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By Allie Johnson
Whether you’re new to contact lenses or have been wearing them for years, you’ve probably wondered, “How long can I keep my contacts in solution?”
Here’s the answer to that question and a lot more good information about the proper care of your contacts in lens solution.
Depending on the suggested replacement schedule (or wear cycle) of your contacts, you may keep them in contact solution in a tightly closed contact lens case for up to 30 days. However, storing your contacts in solution won’t extend that wear cycle.
For instance, if you open a pair of monthly contacts but only wear them for two weeks (wearing glasses and keeping them in storage for the other two), it’s best for your eye health to throw them out and start with a new pair.
Before putting contacts you’ve stored in your eyes, clean and disinfect them with fresh contact solution. If you feel any unusual irritation, it’s best to throw the old contacts away and start with a new pair.
That’s the general rule — some eye doctors and manufacturers of contact solution and lenses may have different guidelines.Talk to your doctor and check the patient instruction booklet that came with your contact lenses and contact solution to find out what they recommend.
Do contacts go bad in solution?
While soft contacts don’t exactly “go bad,” contact solution can act as a breeding ground for germs over time. Reduce your risk of eye infection by tossing lenses that have been sitting in solution for more than 30 days. The best plan is to follow the suggested replacement schedule of the lens, whether it’s monthly, weekly or daily.
Also, soft contacts that sit in solution for a long time may eventually dry out as the solution evaporates. Dried-out lenses may be damaged, so don’t try to rehydrate and reuse them. Throw out those shriveled-up lenses and put in a fresh pair of contacts.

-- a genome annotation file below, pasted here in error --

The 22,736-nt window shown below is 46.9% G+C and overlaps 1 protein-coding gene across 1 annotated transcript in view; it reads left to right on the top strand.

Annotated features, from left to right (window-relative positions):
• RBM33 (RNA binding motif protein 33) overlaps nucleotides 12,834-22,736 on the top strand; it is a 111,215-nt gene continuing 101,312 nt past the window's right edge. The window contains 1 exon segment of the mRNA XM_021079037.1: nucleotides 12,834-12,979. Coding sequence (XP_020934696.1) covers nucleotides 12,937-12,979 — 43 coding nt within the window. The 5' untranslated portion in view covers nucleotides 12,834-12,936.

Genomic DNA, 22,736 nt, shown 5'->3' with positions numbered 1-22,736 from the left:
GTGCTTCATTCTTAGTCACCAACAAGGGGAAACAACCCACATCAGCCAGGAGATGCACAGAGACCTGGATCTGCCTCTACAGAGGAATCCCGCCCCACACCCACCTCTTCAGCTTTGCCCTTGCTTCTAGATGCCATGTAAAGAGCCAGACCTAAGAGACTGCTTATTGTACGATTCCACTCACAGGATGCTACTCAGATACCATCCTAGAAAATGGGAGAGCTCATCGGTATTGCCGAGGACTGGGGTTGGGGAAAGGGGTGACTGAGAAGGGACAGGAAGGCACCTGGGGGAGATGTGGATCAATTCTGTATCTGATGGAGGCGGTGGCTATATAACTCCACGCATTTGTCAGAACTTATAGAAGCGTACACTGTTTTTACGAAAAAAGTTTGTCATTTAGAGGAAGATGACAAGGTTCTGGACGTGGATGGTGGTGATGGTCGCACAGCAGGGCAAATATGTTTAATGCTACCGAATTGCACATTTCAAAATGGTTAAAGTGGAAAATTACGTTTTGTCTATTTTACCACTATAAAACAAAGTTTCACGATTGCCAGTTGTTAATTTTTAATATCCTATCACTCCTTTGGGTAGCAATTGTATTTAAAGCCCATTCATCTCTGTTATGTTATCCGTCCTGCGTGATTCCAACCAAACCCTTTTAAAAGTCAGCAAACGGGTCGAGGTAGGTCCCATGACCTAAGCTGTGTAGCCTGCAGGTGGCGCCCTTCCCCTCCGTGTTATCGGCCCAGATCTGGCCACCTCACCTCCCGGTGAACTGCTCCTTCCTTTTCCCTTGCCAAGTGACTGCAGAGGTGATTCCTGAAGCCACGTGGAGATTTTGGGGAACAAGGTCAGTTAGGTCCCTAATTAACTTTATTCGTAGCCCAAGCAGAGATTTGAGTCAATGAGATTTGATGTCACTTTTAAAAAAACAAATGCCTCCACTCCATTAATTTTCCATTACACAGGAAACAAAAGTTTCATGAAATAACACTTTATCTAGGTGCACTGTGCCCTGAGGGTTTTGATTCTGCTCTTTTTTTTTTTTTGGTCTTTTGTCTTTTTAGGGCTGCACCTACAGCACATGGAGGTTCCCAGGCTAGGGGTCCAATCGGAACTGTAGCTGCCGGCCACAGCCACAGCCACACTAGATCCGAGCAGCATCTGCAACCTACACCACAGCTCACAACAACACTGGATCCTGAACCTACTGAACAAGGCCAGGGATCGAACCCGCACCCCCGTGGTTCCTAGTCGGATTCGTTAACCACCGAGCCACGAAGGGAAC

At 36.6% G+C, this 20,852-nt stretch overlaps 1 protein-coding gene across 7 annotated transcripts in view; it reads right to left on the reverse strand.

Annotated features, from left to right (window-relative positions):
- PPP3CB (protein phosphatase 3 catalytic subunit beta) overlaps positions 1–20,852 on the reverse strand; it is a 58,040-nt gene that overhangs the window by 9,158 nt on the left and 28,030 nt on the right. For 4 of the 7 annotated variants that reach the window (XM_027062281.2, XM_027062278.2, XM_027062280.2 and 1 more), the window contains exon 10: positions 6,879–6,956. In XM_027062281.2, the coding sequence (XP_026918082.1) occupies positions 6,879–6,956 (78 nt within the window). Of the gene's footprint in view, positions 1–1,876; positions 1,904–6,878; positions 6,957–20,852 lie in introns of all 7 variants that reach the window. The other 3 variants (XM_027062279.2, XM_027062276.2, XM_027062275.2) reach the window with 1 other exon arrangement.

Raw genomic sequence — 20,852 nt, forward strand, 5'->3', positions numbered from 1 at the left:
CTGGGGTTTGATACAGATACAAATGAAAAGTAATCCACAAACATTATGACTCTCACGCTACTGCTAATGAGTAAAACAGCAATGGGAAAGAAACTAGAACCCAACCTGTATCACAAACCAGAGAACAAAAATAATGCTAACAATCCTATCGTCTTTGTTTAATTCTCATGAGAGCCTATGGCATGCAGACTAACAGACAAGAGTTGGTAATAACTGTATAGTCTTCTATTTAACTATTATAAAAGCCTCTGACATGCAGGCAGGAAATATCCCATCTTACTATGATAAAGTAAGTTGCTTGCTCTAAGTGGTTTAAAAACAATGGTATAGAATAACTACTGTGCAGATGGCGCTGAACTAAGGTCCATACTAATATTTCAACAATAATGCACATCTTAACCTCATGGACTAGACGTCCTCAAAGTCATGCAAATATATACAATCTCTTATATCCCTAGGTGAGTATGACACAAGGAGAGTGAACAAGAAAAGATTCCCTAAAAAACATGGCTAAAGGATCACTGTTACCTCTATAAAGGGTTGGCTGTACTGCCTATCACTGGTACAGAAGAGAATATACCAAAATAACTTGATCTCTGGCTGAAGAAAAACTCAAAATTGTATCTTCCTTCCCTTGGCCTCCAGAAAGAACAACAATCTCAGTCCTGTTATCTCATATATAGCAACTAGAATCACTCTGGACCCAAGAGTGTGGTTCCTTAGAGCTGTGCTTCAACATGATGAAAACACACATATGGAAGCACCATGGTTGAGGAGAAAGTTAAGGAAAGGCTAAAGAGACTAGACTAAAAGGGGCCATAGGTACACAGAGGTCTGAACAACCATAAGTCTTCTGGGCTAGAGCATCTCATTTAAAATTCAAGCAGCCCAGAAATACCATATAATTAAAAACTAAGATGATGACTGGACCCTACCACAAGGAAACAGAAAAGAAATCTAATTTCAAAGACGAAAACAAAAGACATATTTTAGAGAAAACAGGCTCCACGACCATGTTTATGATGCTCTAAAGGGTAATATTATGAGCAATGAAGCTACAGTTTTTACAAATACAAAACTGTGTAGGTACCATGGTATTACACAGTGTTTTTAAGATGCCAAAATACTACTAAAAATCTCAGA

Gas permeable lenses should not be left in solution, but gas permeable contacts can be safely stored in a dry case for months or longer. After storing gas permeable lenses, you should clean them with a lens cleaner and rinse them with saline before placing them in your eyes.
SEE RELATED: Tips for contact lens wearers
Can I wear contacts that have been in solution for a long time?
If your monthly disposable soft contacts have been sitting in solution for less than 30 days, you can clean and disinfect them with new solution before putting them in your eyes.
If they’ve been sitting in solution for several months to a year or longer, it’s safest to throw them away and start over with a fresh pair.
How often should I change contact solution in my contact lens case?
If your contacts are sitting in a case, you should change your disinfecting solution at least once every 30 days.
That’s an absolute minimum — and may need to be more frequent depending on your contacts’ replacement schedule — so talk to your eye doctor to find out what’s right for you. In the meantime, you may want to change the solution every week or two to be on the safe side.
How long do contacts last unopened?
Soft contact lens packages are stamped with an expiration date, and they’re good through that month and year as long as the packaging stays intact.
The expiration date on soft contact lenses is typically about four years from the date of manufacture. After that time, the seal on the package can degrade, potentially exposing the sterile lens to contamination.
So get rid of lenses that are past their expiration date.
Do I need contact lenssolution?
If you wear contact lenses, you may need contact lens solution to rinse, clean and disinfect your lenses.
If you wear daily disposable contacts that must be discarded after each use, you don’t necessarily need contact lens solution.
However, if you have sensitive eyes, you may want to buy FDA-approved saline solution to rinse the lenses before putting them in your eyes. Daily disposable lenses should not be cleaned or disinfected.
If you wear other types of soft contact lenses, or gas permeable contact lenses, you may need an FDA-approved multi-purpose solution for rinsing, disinfection and storage. You may also use an enzymatic cleaner to remove buildup.
Ask your eye doctor what kind of contact solution and cleaner you need for your lenses.
READ MORE: Caring for gas permeable contact lenses
How can you store contact lenses without solution?
You can’t safely store contact lenses without the right contact lens disinfecting solution.